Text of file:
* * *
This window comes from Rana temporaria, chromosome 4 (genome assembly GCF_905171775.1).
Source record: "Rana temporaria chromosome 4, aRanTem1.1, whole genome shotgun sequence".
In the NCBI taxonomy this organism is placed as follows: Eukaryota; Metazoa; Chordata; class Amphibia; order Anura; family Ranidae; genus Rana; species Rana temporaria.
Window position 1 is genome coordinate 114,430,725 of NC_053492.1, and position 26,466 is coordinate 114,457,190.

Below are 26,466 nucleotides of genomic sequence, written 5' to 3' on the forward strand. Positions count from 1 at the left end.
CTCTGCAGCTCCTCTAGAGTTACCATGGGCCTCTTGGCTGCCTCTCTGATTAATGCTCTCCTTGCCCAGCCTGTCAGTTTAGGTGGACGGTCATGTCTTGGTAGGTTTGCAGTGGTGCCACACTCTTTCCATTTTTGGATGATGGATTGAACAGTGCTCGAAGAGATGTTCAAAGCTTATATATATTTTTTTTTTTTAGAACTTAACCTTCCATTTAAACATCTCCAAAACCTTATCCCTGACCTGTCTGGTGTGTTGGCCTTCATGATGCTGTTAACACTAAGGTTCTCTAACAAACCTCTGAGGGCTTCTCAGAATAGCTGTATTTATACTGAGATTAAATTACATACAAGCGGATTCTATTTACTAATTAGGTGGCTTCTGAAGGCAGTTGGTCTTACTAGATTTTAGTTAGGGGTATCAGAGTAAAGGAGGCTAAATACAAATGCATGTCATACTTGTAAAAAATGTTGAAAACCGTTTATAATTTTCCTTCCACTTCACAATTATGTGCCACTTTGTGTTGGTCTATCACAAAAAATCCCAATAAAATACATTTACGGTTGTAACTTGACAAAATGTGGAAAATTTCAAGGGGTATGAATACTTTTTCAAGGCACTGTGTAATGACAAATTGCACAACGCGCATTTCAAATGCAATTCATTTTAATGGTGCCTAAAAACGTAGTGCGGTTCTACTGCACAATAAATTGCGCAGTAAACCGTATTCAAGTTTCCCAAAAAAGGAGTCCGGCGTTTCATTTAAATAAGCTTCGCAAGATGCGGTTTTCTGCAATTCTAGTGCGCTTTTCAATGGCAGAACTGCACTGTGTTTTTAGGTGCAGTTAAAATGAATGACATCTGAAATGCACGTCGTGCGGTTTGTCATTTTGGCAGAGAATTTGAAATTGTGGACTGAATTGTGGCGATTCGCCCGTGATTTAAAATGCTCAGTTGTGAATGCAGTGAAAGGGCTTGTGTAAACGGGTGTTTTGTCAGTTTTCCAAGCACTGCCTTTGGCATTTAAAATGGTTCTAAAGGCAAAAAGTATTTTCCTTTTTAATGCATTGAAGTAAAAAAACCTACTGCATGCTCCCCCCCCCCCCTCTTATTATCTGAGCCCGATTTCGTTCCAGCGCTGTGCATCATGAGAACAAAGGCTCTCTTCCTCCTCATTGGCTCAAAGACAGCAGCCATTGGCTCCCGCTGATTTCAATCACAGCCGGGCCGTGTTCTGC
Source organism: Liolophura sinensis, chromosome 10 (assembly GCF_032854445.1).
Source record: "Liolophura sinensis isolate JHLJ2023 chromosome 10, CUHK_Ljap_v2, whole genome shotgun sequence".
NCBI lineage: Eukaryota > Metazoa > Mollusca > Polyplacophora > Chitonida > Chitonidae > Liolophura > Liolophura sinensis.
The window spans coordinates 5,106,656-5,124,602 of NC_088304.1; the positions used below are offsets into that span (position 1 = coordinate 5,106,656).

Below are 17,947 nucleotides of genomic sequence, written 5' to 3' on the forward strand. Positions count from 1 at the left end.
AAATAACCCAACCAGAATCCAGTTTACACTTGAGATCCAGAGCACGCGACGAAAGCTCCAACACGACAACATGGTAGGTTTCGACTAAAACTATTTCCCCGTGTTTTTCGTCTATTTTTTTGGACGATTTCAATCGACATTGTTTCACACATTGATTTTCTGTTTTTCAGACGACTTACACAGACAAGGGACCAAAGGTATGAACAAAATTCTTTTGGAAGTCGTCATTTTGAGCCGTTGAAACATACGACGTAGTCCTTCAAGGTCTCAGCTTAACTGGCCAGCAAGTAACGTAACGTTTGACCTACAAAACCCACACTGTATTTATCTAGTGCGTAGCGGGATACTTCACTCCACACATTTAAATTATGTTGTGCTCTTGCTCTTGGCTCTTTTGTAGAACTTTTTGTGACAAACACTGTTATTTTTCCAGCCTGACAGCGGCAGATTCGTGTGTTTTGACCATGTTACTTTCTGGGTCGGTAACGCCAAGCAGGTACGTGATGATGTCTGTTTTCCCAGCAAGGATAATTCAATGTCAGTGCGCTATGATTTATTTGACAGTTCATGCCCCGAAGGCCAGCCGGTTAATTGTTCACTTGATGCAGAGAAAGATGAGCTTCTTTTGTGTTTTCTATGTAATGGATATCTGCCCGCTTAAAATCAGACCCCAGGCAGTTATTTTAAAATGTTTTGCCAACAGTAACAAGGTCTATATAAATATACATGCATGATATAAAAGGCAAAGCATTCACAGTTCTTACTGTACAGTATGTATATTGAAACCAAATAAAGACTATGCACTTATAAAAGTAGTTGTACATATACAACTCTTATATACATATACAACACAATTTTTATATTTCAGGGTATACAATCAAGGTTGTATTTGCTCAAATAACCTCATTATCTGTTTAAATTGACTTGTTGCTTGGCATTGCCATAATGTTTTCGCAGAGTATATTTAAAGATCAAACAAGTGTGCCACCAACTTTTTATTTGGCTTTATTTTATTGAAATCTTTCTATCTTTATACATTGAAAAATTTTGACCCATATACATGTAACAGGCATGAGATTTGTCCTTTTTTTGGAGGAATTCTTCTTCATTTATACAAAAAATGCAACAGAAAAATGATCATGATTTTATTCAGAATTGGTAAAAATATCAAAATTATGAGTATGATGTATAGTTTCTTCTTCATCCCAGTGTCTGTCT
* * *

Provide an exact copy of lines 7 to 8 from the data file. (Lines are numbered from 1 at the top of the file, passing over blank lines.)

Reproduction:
Source organism: Liolophura sinensis, chromosome 10 (assembly GCF_032854445.1).
Source record: "Liolophura sinensis isolate JHLJ2023 chromosome 10, CUHK_Ljap_v2, whole genome shotgun sequence".